- The research design implies who (or what) is going to be measured, assessed, tested, or monitored.
- It’s common to use self-reports in HR research, where individuals who are the focus of the study (e.g. employees) also provide the data (e.g. individual characteristics, job attitudes, job performance, etc.)
- Self-reports are used in the following ways:
- Obtaining demographic or otherwise factual data (e.g. years of work experience)
- Assessing the effectiveness of instructions or experimental manipulations
- Gathering personality data
- Obtaining descriptions of a respondent’s past of characteristic behavior, or how they would behave under hypothetical conditions
- Measuring internal or psychological states of respondents (e.g., work attitudes)
- Assessing respondents’ perceptions of context or organizational variables
- Problems: Issues with self-reports include trying to make a correlation between two or more variables that are collected from the same respondent. This relates to the potential problem of common method variance.
- Common Method Variance: When the measures that come from the same source are spuriously (falsely) related
- Self-reports also have the potential to induce socially desirable responses—responses that are intended to make the respondent look good in the eyes of the investigator or society at large.
- Example: Asking someone in a survey of interview if they “learned anything” as a result of a training program is likely to produce an affirmative answer
- Ways to deal with some of the problems of self-report:
- Using a research method that involves separation of measures
- This might require obtaining self-report data at slightly different times or using different designs
- Ensuring that some variables or some of the data are obtained from more than one source (e.g., the employee and their peers or supervisors).
- It’s common to take a test before and after a training program to see the effectiveness of the training, however it is said that any comparison of pretest and pro-test scores from self-report measures may be misleading because of response shift bias.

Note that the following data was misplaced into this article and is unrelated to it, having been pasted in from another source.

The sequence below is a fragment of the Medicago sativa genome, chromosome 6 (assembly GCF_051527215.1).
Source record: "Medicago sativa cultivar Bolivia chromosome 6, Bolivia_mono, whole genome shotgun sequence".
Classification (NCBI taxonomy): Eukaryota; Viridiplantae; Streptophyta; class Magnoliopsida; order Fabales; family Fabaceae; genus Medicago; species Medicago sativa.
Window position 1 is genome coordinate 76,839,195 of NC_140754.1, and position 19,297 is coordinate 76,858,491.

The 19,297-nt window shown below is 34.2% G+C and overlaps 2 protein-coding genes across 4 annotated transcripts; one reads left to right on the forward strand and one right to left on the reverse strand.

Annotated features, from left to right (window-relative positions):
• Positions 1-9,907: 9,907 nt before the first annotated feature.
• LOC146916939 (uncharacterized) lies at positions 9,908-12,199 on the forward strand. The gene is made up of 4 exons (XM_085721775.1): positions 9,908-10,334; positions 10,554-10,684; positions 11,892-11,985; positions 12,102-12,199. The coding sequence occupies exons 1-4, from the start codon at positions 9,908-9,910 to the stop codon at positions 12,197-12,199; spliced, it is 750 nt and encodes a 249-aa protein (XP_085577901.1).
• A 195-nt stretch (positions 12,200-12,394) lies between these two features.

- Response Shift Bias: A change in the internal standards used by a respondent in making a judgement about his or her level of knowledge or functioning
- Basically, after a person has gone through training, they’re likely to reconsider any self-reports or self-assessments. They might think they’re not as skilled as they thought they were considering the competency of the instructor, the nature of the course content, the behavior of their classmates, etc.
- Researchers must remain alert when several measures are taken over time to assess a change in employees’ perceptions, attitudes, or behaviors.
- Not all changes as “actual” changes in the variable of interest. There are 3 possibilities known alpha, beta, and gamma changes—the reasons for changes in an individual’s responses to a given survey item or variable over time.
- Alpha Change: Reflecting actual changes in the level of the item or variable
- Example: A moderate rating of job satisfaction at Time 1 (a rating of 3 on a 5-point scale) becomes stronger at Time 2 (a rating of 4).
- Beta Change: A recalibration of the levels
- Example: The “3” at Time 1 is interpreted as a “4” at Time 2
- Gamma Change: A redefinition of the construct or variable itself
- Example: The very meaning of “jo satisfaction” is transformed